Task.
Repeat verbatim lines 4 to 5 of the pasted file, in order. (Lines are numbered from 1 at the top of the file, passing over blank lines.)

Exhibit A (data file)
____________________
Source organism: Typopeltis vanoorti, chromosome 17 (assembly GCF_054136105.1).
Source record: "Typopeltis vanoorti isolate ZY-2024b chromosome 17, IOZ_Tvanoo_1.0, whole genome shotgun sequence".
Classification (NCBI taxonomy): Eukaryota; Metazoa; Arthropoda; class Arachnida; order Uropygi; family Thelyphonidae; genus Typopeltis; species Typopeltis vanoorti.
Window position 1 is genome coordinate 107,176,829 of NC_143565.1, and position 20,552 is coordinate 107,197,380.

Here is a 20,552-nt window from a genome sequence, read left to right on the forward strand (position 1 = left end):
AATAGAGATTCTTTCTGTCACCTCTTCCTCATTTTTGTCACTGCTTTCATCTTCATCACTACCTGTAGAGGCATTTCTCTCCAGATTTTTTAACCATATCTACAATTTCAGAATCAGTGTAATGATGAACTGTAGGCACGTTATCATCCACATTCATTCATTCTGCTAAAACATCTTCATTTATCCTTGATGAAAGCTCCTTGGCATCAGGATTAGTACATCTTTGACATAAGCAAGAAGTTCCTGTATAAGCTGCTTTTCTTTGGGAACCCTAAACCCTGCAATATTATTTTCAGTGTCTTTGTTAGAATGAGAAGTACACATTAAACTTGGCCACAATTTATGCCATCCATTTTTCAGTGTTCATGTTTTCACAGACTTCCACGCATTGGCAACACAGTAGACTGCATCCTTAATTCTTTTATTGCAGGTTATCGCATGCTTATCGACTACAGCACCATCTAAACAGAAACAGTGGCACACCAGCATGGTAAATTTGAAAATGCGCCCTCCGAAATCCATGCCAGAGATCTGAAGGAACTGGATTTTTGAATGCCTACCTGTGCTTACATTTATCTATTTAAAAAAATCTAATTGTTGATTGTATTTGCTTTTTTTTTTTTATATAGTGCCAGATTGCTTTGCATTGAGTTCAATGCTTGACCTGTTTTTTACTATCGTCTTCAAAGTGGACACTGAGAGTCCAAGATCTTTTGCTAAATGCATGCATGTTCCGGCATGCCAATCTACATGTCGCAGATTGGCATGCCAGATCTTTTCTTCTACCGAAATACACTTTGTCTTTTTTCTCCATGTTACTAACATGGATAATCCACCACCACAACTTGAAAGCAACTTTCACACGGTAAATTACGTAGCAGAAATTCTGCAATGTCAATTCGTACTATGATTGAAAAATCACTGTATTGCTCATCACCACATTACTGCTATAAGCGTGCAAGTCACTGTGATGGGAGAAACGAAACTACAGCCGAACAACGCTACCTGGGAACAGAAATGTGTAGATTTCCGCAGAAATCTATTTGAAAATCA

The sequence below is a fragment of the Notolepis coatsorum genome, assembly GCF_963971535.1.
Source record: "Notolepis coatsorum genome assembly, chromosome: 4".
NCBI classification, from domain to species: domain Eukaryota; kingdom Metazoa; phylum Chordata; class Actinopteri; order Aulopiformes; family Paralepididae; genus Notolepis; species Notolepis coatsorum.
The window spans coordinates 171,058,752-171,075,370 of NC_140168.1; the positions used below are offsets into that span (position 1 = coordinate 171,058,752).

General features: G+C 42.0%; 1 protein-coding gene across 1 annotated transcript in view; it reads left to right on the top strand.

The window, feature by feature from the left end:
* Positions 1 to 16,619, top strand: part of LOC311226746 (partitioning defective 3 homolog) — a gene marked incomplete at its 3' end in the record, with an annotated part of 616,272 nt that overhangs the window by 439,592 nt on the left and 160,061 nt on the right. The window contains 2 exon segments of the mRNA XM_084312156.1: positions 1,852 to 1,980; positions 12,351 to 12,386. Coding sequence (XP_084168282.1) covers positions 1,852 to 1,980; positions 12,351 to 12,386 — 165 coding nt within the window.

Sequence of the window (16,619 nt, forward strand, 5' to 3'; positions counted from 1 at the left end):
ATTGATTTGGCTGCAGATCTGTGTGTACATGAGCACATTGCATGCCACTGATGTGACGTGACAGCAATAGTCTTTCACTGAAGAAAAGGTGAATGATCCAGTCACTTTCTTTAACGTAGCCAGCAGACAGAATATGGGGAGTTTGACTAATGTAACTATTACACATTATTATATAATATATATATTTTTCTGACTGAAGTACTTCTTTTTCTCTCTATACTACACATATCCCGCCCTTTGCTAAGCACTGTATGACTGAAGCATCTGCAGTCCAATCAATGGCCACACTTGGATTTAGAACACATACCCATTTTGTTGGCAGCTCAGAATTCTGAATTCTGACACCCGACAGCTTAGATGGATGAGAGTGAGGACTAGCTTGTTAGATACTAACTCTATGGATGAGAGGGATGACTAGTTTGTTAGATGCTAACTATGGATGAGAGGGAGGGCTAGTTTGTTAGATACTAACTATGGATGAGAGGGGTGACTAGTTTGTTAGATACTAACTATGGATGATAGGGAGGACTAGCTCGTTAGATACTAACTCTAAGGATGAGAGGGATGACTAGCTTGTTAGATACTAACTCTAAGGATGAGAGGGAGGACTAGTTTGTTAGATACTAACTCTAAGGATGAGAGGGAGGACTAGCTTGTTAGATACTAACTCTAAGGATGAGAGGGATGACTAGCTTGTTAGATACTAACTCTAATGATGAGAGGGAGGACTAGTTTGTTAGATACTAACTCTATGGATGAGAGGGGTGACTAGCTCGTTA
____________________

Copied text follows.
Window position 1 is genome coordinate 107,176,829 of NC_143565.1, and position 20,552 is coordinate 107,197,380.

Here is a 20,552-nt window from a genome sequence, read left to right on the forward strand (position 1 = left end):